One Year After Arrest, Organisations Demand Adivasi Activist Hidme Markam's Release

The 28-year-old Adivasi activist was arrested for her anti-mining activism, fight against big corporations and participation in the movement to secure the release of political prisoners in Chhattisgarh.

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New Delhi: A year ago, on International Women’s Day, 28-year-old Adivasi activist Hidme Markam was arrested. She was arrested from a gathering of women in Sameli, under Chhattisgarh’s Bastar, while protesting the death of a 27-year-old woman Pande Kowasi in police custody.

Markam’s anti-mining activism, her fight against big corporations and her participation in the movement to secure the release of those who had been wrongfully arrested have made her the target of the state authorities, alleged rights activists and lawyers. 

A year later, at a press conference organised on Wednesday, March 9, activists from groups such as Adivasi Lives Matter, Front Line Defenders and lawyers demanded the release of Markam while pointing to the large-scale systemic violence and targeted harassment of Adivasis by the Indian state. A host of human rights organisations came together for the press conference including Survival International, Hindus for Human Rights and PUCL Chhattisgarh.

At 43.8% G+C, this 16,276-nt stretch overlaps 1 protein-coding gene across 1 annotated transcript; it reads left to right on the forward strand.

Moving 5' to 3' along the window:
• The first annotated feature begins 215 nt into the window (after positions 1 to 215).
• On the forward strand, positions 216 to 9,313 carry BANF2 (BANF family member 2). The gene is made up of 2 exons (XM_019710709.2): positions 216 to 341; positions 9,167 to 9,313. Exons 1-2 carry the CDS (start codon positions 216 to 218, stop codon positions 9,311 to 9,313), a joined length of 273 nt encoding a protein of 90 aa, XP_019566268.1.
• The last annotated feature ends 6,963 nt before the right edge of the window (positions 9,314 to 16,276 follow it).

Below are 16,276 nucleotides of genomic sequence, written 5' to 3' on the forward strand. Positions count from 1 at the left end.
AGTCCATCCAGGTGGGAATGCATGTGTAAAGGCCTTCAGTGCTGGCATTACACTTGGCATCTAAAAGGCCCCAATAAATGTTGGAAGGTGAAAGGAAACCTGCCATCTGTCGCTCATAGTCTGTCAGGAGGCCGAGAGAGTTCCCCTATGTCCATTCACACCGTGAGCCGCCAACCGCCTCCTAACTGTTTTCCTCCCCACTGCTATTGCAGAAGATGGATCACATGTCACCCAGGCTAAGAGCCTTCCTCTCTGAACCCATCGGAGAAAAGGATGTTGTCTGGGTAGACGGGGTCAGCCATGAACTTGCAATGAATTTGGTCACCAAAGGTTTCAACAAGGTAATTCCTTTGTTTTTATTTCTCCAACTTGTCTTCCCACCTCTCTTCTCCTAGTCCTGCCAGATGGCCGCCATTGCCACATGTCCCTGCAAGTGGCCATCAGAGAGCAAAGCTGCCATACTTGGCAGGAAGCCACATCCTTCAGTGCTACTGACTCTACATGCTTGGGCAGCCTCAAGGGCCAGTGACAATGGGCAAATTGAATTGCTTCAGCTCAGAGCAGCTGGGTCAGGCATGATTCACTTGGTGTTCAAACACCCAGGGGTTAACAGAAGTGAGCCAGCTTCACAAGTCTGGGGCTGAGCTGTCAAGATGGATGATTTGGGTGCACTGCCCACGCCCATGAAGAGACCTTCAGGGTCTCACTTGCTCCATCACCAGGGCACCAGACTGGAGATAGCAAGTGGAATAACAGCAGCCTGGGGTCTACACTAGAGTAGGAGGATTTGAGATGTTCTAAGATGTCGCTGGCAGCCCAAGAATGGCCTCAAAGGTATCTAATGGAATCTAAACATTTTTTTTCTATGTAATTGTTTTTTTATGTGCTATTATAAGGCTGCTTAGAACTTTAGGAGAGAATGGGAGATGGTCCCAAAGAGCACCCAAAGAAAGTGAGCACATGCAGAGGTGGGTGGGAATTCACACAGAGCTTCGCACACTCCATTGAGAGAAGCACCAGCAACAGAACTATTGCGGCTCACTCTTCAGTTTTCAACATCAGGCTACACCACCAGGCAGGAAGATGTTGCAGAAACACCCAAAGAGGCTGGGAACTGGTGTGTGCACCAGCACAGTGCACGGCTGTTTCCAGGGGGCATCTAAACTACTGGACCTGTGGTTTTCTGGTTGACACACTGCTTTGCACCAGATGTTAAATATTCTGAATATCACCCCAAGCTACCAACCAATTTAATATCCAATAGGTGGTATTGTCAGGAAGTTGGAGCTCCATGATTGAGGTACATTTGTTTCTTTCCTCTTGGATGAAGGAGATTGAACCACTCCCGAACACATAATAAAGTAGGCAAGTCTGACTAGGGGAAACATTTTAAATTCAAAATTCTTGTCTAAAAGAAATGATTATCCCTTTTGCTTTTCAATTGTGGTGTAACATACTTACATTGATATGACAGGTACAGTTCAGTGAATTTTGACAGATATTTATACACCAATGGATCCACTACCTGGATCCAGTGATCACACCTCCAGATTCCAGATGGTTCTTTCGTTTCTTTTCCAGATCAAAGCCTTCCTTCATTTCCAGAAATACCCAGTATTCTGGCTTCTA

Hailing from the Koya tribe, Markam launched the Jail Bandi Rihai Committee, a group campaigning for the release of thousands of Adivasis who have been criminalised, branded as “Naxals” and held, often for many years. When arresting Markam, the police claimed that she was an “absconding Maoist insurgent” who faced serious charges in five cases registered between 2016 and 2020. 

Since her arrest, an international campaign has been launched against the “arbitrary arrests” of Adivasi rights defenders and activists.

Speaking at the conference, Deanne Uyangoda, a Front Line Defenders activist, said, “The arrest of Hidme is emblematic of all such arbitrary arrests. Hidme Markam’s case is representative of so much more. It represents how the Indian government has managed quite successfully to target human rights defenders.”